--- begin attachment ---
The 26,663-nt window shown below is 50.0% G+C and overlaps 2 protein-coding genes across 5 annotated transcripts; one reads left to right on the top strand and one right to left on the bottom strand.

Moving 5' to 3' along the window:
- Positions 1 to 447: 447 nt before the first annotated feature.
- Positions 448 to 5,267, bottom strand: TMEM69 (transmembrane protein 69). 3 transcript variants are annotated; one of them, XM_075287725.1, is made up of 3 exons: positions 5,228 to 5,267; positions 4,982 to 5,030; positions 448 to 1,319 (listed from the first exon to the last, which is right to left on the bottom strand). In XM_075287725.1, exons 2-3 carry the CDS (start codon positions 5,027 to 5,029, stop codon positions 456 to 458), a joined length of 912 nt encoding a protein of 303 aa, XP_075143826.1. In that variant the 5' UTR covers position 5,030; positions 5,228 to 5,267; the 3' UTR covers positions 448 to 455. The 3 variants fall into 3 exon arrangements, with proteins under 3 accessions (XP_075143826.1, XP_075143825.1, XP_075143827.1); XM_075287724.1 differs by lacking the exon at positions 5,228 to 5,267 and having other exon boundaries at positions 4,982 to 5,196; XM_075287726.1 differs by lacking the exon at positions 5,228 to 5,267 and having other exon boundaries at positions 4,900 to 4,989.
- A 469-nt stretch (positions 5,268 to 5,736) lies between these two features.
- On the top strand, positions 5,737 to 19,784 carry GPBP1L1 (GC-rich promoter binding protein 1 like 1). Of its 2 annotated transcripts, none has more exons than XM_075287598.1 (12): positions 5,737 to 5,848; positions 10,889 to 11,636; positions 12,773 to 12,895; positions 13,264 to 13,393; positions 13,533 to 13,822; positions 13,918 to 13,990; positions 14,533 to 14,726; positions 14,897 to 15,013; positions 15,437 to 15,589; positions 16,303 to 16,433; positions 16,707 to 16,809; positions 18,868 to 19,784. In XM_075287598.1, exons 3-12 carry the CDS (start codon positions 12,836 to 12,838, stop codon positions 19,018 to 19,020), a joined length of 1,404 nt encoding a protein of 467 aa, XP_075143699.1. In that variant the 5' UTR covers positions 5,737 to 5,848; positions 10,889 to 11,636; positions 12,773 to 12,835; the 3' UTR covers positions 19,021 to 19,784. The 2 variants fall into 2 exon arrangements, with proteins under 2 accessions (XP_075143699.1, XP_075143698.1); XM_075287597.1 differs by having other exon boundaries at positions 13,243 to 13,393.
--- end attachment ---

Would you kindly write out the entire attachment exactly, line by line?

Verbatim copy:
The 26,663-nt window shown below is 50.0% G+C and overlaps 2 protein-coding genes across 5 annotated transcripts; one reads left to right on the top strand and one right to left on the bottom strand.

Moving 5' to 3' along the window:
- Positions 1 to 447: 447 nt before the first annotated feature.
- Positions 448 to 5,267, bottom strand: TMEM69 (transmembrane protein 69). 3 transcript variants are annotated; one of them, XM_075287725.1, is made up of 3 exons: positions 5,228 to 5,267; positions 4,982 to 5,030; positions 448 to 1,319 (listed from the first exon to the last, which is right to left on the bottom strand). In XM_075287725.1, exons 2-3 carry the CDS (start codon positions 5,027 to 5,029, stop codon positions 456 to 458), a joined length of 912 nt encoding a protein of 303 aa, XP_075143826.1. In that variant the 5' UTR covers position 5,030; positions 5,228 to 5,267; the 3' UTR covers positions 448 to 455. The 3 variants fall into 3 exon arrangements, with proteins under 3 accessions (XP_075143826.1, XP_075143825.1, XP_075143827.1); XM_075287724.1 differs by lacking the exon at positions 5,228 to 5,267 and having other exon boundaries at positions 4,982 to 5,196; XM_075287726.1 differs by lacking the exon at positions 5,228 to 5,267 and having other exon boundaries at positions 4,900 to 4,989.
- A 469-nt stretch (positions 5,268 to 5,736) lies between these two features.
- On the top strand, positions 5,737 to 19,784 carry GPBP1L1 (GC-rich promoter binding protein 1 like 1). Of its 2 annotated transcripts, none has more exons than XM_075287598.1 (12): positions 5,737 to 5,848; positions 10,889 to 11,636; positions 12,773 to 12,895; positions 13,264 to 13,393; positions 13,533 to 13,822; positions 13,918 to 13,990; positions 14,533 to 14,726; positions 14,897 to 15,013; positions 15,437 to 15,589; positions 16,303 to 16,433; positions 16,707 to 16,809; positions 18,868 to 19,784. In XM_075287598.1, exons 3-12 carry the CDS (start codon positions 12,836 to 12,838, stop codon positions 19,018 to 19,020), a joined length of 1,404 nt encoding a protein of 467 aa, XP_075143699.1. In that variant the 5' UTR covers positions 5,737 to 5,848; positions 10,889 to 11,636; positions 12,773 to 12,835; the 3' UTR covers positions 19,021 to 19,784. The 2 variants fall into 2 exon arrangements, with proteins under 2 accessions (XP_075143699.1, XP_075143698.1); XM_075287597.1 differs by having other exon boundaries at positions 13,243 to 13,393.